Sunday, March 6 marked Colgate’s second annual Miltonathon, where 17th-century poet John Milton’s work, Paradise Lost, was brought to life. This marathon event began at 11 a.m. and concluded nine hours later at 8 p.m. Both students and professors congregated in Lathrop Hall’s Fager Lounge for this celebration of literature.
Accompanying the voices of Adam, God, Satan and other familiar biblical characters, a plethora of cleverly named decedent desserts, appetizers and drinks filled all available counter space in the lounge. Students enjoyed deviled eggs, devil’s-food chocolate cupcakes, angel cake cupcakes, Garden of Eden pizza and “Hot-as-Hell Chili.” The extravagantly themed nature of the event matched with the reading of Paradise Lost, transported attendees into the heart of the poem.
“The event was captivating and the readers got lost in the story. Listeners were able to not only understand the story, but feel it,” first-year John Bennett said.
Many of the students that were in attendance are currently enrolled in classes dedicated to the study of Milton and other British writers. However, not all of the individuals were enrolled in a correlating class. Extra copies of the 10,000–line poem as well as pronunciation guides were readily available for those new to the poem.
“I really enjoyed reading Paradise Lost in a room filled with people who were interested in literature. Their passion was contagious and I enjoyed the reading a lot more in this setting than I originally had in English class,” first-year Ezra Hornik said.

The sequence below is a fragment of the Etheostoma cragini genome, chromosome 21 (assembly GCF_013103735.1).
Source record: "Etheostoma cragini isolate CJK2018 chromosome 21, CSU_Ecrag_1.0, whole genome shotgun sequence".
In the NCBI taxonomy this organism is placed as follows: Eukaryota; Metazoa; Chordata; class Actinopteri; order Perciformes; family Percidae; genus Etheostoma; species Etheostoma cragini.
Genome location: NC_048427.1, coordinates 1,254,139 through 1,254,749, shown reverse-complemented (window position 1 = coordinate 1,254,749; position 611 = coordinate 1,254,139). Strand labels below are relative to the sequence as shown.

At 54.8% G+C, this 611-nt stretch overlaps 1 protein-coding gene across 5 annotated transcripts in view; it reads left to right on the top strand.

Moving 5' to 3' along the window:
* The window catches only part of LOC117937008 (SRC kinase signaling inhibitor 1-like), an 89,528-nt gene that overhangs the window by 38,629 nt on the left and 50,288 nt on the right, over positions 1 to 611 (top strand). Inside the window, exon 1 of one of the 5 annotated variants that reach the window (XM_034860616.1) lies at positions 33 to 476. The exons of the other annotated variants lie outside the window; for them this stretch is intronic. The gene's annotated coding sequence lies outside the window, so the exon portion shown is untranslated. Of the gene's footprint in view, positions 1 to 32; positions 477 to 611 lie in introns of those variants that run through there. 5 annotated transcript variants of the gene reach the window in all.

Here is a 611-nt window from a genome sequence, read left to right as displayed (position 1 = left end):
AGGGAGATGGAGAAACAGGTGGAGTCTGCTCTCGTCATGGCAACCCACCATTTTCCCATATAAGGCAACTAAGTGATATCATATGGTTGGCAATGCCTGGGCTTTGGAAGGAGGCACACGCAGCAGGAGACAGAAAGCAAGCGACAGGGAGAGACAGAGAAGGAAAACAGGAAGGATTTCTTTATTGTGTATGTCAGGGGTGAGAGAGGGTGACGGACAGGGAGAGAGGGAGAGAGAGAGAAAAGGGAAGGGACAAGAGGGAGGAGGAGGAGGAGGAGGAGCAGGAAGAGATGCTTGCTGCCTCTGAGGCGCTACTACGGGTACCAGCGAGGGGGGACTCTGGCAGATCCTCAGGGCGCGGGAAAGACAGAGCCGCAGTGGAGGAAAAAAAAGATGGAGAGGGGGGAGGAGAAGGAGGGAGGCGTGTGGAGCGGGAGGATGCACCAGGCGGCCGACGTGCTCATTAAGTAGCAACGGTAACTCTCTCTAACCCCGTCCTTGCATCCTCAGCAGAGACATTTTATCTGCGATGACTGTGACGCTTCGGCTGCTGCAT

Marathon readings are common throughout the English speaking world, and they are not new to Colgate. Several years ago, an Iliathon was hosted for the reading of Homer’s Iliad, as well as an Odysseyathon. These epic poems, as well as Milton’s Paradise Lost, were primarily written to be read out loud. Only then can listeners and readers fully internalize the power of the language. The impact of truly listening to the unfolding syntax and diction, magnifies the meaning of the work itself, delving deeply into myriad layers existing within the poem.
“Reading aloud a long (unabridged) work that has not been translated from another language is a particular pleasure – one can hear all the sound-effects the poet has used to create the world of the poem, the kind of detail that cannot be captured in translation,” Professor of English Deborah Knuth Klenck said.
Miltonathon serves as a remembrance of Milton’s masterpiece, as well as a tribute to the late George C. Hudson. Hudson taught at Colgate for over forty years, sharing his passion for seventeenth-century literature with both faculty members and students.
Paradise Lost highlights the genius of Milton. Although completely blind when he wrote this epic poem, he thoroughly showcased his linguistic talent and expansive knowledge. Milton, throughout his poem, coined new terms that are etymologically derived from Latin and Greek. Milton’s writing was inspired by the literary talents of his predecessors, specifically Homer, Virgil, Dante, Tasso and Spenser. Reading Milton allows for the reflection of centuries of literature. Miltonathon strengthens this connection to the past while continuing an oral tradition spanning hundreds of years.